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Hang Ten: Riding the Waves of Dismay July 8, 2010

Posted by nrhatch in Blogging, Humor, Spirit & Ego, Writing & Writers.

Over the past two years, I’ve provided feedback to writers on WEbook with rather predictable results:

* A writer asks me to review something. 

* I review it and provide him or her with the type of feedback I like to receive – direct, honest, and to the point.  

* In response, the writer gets angry, annoyed, discouraged, and/or disheartened. 


Isn’t that what a writing site is for?  Isn’t that what they wanted me to do?

One writer described his own writing (in the piece he asked me to review) as “lame.”  I suggested a few revisions ~ including taking out HIS reference to the lameness of his writing. 

I viewed my feedback as encouraging, not disparaging.  He responded by immediately removing the piece from the project to rewrite it, but not until after he expressed surprise at my comments . . . 

He said that he was new to WEbook and that several “great” writers on the site had told him that his writing was “great,” giving him a sense of “greatness” that he had come to rely on. 

Ah, yes, the danger of receiving insincere feedback ~ we are told so often that we are “brilliant” that we begin to believe our press.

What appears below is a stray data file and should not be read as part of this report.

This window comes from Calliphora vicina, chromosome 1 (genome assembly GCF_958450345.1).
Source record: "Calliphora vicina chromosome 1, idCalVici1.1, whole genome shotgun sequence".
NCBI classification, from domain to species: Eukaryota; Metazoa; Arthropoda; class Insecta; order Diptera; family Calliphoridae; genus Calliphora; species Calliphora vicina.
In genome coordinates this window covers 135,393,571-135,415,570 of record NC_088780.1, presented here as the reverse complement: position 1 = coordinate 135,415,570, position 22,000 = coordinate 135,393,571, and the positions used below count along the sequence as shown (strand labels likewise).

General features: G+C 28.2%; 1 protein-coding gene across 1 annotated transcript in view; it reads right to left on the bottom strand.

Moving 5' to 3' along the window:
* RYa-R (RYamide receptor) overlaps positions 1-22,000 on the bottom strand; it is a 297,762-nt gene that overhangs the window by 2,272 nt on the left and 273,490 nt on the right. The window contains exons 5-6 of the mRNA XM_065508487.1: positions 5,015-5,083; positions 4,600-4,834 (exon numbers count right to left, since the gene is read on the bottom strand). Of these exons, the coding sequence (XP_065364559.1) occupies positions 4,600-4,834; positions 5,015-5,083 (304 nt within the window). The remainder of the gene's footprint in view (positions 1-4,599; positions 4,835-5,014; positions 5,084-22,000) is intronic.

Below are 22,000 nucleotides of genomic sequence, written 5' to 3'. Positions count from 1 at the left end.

Another writer asked me to take a “glance” at his novel to see if there was anything he had missed.  After explaining that I do not read (or proofread) entire novels on the site, I agreed to take a peak. 

I suggested a few revisions, which he thanked me for in an e-mail.  Good.  Better.  I sent him an e-mail back saying that I was glad that he had taken my suggestions in stride, rather than getting annoyed and angry with me for providing constructive criticism. 

He replied back, admitting that a “wave of dismay” had washed over him as he read my words about the confusing nature of his first chapter ~ which included introductions to at least ten characters, many of whom were not even on the “stage” yet.   

Why would my suggestion that he wait to introduce a few of those characters until later in the book cause a wave of dismay?  

He asked me for feedback, and I gave it.  It’s just my opinion which he, as the author, can choose to incorporate, or not.  

As John Lennon would say, “It’s nothing to get hung about.” 

Or is it?

In response, I asked a rhetorical question: 

How would I have learned to play the piano if my teacher hadn’t pointed out the wrong notes when I hit them?     

He responded by saying that, in his view, writing is different than learning a musical instrument.  His opinion, which I suspect many writers share, is that writing is the most personal of all the arts (painting, writing, singing, etc.) because writers view their writings as extensions of themselves.